Servo Drive Basics: Types and Applications

The servo drive is a piece of equipment made to operate and power in conjunction with an electric motor. It uses AC or DC to give feedback and fix the errors when regulating the motions of the motor through user settings. This device is used in many industries and offers high levels of mechanical reliability because it operates together with the motor in a synchronized manner. Some of the industries the servo drive is used in are the automotive industry, marine, robotics, and aircraft industry.

Servo Drive Basics

In this article, I’ll talk about the servo drive basics and what types there are based on their appliances. Since they can be utilized in many applications, there’s much to know about them, but for the sake of keeping things simple and understandable and not get overwhelmed with too much information, we’ll discuss just the servo drive basics and most common applications.

The most basic types of servo consist of a small monitor, circuit board and a reduction gear inside of a “housing”. They are dependent on an outside power source and a potentiometer, or at least a variable resistor in order to establish control. The potentiometer is set by a person, and consequently, the servo will strive to keep the same settings regardless of outside forces.

The simplest of servos use three wires in order to establish control: power, command and ground. A pulse width modulation signal is then sent through the command wire and the width of the pulse defines the position. In order for the servo to hold the position, the pulse needs to be sent at a corresponding number of motions per second. After that is done, the servo will attempt to match the desired position and the actual position by turning the motor either right or left. It will attempt to adjust itself to all of the disrupting influences just so it can reach the desired position. This is all known as the closed loop control system.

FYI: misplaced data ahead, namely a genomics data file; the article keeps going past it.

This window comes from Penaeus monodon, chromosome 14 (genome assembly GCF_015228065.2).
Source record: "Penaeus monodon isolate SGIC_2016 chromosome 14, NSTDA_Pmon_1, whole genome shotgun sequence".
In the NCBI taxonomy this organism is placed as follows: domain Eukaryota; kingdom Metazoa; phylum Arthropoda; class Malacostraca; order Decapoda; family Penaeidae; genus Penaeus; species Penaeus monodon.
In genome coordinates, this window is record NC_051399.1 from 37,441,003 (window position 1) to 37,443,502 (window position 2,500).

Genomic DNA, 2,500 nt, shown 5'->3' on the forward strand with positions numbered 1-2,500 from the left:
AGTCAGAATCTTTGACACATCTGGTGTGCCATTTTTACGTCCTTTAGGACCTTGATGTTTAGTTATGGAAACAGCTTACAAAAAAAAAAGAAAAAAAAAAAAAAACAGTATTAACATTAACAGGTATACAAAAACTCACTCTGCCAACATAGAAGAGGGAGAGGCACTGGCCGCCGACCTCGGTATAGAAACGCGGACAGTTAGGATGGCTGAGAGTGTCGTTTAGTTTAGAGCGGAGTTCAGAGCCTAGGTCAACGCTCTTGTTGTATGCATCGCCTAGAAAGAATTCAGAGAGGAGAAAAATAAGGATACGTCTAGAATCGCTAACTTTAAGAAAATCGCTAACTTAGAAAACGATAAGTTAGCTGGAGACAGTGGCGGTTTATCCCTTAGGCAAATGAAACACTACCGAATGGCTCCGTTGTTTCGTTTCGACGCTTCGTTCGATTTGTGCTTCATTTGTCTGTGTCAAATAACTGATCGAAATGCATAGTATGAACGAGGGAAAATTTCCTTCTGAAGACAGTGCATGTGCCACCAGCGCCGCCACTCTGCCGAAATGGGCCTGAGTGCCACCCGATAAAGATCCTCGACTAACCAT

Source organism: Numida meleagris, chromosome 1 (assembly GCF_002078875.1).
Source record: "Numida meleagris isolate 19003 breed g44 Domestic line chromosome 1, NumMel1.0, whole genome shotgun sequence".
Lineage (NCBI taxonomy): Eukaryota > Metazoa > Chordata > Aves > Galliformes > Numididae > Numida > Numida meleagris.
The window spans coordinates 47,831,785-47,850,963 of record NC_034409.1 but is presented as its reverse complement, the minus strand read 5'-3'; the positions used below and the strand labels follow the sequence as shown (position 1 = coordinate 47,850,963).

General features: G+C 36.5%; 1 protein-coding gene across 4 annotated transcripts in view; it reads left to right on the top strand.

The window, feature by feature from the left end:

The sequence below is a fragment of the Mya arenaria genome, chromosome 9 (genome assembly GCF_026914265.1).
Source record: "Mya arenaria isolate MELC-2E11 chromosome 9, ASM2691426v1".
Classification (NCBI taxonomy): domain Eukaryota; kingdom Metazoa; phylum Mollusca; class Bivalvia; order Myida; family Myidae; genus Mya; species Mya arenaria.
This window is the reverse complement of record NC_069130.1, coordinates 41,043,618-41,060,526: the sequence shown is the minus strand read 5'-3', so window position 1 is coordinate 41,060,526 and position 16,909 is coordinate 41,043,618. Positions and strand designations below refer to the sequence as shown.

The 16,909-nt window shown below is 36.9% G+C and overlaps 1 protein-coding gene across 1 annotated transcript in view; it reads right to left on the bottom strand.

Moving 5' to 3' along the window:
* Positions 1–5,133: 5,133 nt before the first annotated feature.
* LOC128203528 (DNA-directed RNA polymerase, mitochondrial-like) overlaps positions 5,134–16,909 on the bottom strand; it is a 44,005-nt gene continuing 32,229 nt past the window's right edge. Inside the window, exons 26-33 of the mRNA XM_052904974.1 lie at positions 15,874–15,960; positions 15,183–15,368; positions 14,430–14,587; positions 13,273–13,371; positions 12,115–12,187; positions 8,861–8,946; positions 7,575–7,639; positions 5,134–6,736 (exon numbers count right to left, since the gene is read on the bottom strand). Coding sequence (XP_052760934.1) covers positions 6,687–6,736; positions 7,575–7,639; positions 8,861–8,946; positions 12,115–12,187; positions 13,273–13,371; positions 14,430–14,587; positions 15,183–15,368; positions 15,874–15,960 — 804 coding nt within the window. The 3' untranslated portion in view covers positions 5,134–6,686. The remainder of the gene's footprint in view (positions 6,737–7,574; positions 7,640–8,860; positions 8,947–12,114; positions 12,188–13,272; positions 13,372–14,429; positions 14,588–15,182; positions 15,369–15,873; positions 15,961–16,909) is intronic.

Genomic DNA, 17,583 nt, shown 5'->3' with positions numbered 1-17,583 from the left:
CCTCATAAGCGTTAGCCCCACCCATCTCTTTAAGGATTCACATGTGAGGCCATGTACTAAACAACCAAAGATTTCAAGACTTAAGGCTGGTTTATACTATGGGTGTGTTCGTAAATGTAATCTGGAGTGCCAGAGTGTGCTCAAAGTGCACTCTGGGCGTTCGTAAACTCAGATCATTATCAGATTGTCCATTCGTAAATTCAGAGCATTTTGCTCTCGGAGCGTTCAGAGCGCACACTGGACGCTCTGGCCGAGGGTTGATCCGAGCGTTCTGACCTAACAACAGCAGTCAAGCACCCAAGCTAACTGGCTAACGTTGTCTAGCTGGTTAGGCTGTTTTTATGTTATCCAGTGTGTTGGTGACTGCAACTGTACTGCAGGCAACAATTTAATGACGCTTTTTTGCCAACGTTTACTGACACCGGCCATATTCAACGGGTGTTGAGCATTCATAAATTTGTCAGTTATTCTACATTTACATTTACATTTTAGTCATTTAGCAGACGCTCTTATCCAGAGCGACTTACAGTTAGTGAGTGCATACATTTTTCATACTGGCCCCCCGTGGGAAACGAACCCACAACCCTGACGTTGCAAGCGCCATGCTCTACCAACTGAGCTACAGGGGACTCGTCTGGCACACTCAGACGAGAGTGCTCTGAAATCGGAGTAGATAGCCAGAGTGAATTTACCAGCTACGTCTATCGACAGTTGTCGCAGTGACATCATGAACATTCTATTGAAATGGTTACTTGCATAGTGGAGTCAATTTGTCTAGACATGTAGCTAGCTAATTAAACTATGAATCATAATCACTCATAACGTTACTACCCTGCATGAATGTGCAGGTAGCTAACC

The primary applications of servos are used on most things that have an electric motor. They can be used in robotics, navigation systems, aircraft control, camera auto focus, toy cars that use remote controls, etc. Manufacturers divide servo types based on their weight, durability and most importantly – size. They are divided into four sub-categories.

  • Micro servo – They are small and inexpensive and are mainly used for toys and small hobby crafts. The fact that they are small, cheap and lightweight is what makes them perfect for these applications.
  • Standard servo – Most typically used in larger hobby planes, remote control vehicles and smaller robots.
  • Heavy servo – These are often found in small to medium robotics and are quite durable. These servos are broadly used for cars, smaller aircraft as well as law enforcement and military applications.
  • Robotics servo – This type of servos are on top of the chain. They are used for commercial aircraft, cruise ships, spacecraft, large size robotics, etc. They are made of durable materials like titanium and are relatively more expensive.

Author: Christina Stone

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